IMR Press / CEOG / Volume 49 / Issue 6 / DOI: 10.31083/j.ceog4906138
Open Access Original Research
Clitoris to Urethral Meatus Distance, an Assumed Marker of Prenatal Androgen Exposure is not Correlated with the Obesity Compared to the Anogenital Distance
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1 Pudong New Area Mental Health Center, Tongji University School of Medicine, 200124 Shanghai, China
2 Department of Gynaecology and Obstetrics, Tongji Hospital, Tongji University School of Medicine, 200065 Shanghai, China
3 Department of Psychiatry, Tenth Peoples’ Hospital, Tongji University School of Medicine, 200072 Shanghai, China
*Correspondence: binggen.zhu@tongji.edu.cn (Binggen Zhu)
Academic Editor: Michael H. Dahan
Clin. Exp. Obstet. Gynecol. 2022 , 49(6), 138; https://doi.org/10.31083/j.ceog4906138
Submitted: 24 December 2021 | Revised: 9 March 2022 | Accepted: 14 March 2022 | Published: 8 June 2022
Copyright: © 2022 The Author(s). Published by IMR Press.
This is an open access article under the CC BY 4.0 license.
Abstract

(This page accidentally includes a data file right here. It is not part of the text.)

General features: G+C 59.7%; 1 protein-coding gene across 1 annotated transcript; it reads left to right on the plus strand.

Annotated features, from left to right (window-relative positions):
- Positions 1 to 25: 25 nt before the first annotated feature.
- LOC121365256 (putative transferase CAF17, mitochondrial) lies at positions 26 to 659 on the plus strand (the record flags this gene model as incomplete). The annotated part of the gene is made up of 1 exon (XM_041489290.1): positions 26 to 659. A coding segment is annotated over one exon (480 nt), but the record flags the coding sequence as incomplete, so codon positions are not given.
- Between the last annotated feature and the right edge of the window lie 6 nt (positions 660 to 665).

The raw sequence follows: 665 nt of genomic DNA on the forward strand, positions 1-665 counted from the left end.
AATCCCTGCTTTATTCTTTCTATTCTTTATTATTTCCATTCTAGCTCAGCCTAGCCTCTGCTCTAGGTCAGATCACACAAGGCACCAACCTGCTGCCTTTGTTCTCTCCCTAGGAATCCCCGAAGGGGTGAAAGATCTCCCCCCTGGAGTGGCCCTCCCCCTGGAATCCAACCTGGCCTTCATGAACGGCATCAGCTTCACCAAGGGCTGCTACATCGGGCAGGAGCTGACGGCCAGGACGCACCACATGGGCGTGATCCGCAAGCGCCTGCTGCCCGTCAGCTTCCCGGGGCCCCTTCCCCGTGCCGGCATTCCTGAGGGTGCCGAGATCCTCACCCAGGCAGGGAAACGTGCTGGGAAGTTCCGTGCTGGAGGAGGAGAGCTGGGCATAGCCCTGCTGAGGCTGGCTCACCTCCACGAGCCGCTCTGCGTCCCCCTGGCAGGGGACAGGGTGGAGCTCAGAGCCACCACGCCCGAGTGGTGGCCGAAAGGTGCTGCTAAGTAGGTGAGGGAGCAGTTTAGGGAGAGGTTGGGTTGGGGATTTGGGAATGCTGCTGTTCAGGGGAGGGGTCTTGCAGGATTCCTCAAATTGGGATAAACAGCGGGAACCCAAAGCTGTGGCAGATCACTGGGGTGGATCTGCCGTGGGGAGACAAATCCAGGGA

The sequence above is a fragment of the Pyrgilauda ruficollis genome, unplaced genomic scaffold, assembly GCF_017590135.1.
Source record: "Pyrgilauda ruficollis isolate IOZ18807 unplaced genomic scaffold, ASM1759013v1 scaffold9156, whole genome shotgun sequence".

Background: The distance between clitoris and urethral meatus (CUMD) for women has been considered to likely reflect the extent of prenatal androgen exposure, being similar to the anogenital distance (AGD) and the digit length ratio. But no published work has examined the association between CUMD and AGD or digit ratio, and the effects of body weight on the CUMD and AGD. Methods: The CUMD and two AGD measurements, including the anus to the anterior clitoris (AGD-AC) and the anus to the posterior fourchette (AGD-AF), were taken in 117 Chinese women (18–45 years), using a digital caliper. The digit ratios were measured from photos by a digital camera. Meanwhile, data of their height, weight, and body mass index (BMI) were collected. Results: In bivariate correlation analyses of all 117 subjects, two AGD measurements (AGD-AC and AGD-AF) were moderately correlated with one another (r = 0.474, p < 0.001), but the correlation between AGD-AC and CUMD was weak (r = 0.172, p = 0.063). Both AGD-AC and AGD-AF were notably correlated with weight (r = 0.290, p = 0.002 and r = 0.189, p = 0.041; respectively) and BMI (r = 0.341, p < 0.001 and r = 0.204, p = 0.027; respectively), whereas the CUMD did not differ based on weight or BMI. Exclusion of obese individuals, the CUMD of 86 non-overweight subjects was correlated with the AGD-AC (r = 0.236, p = 0.028). Conclusions: These results indicated that the CUMD, as an assumed marker of prenatal androgen exposure, was not affected by the body weight, thus being superior to AGD-AC or AGD-AF.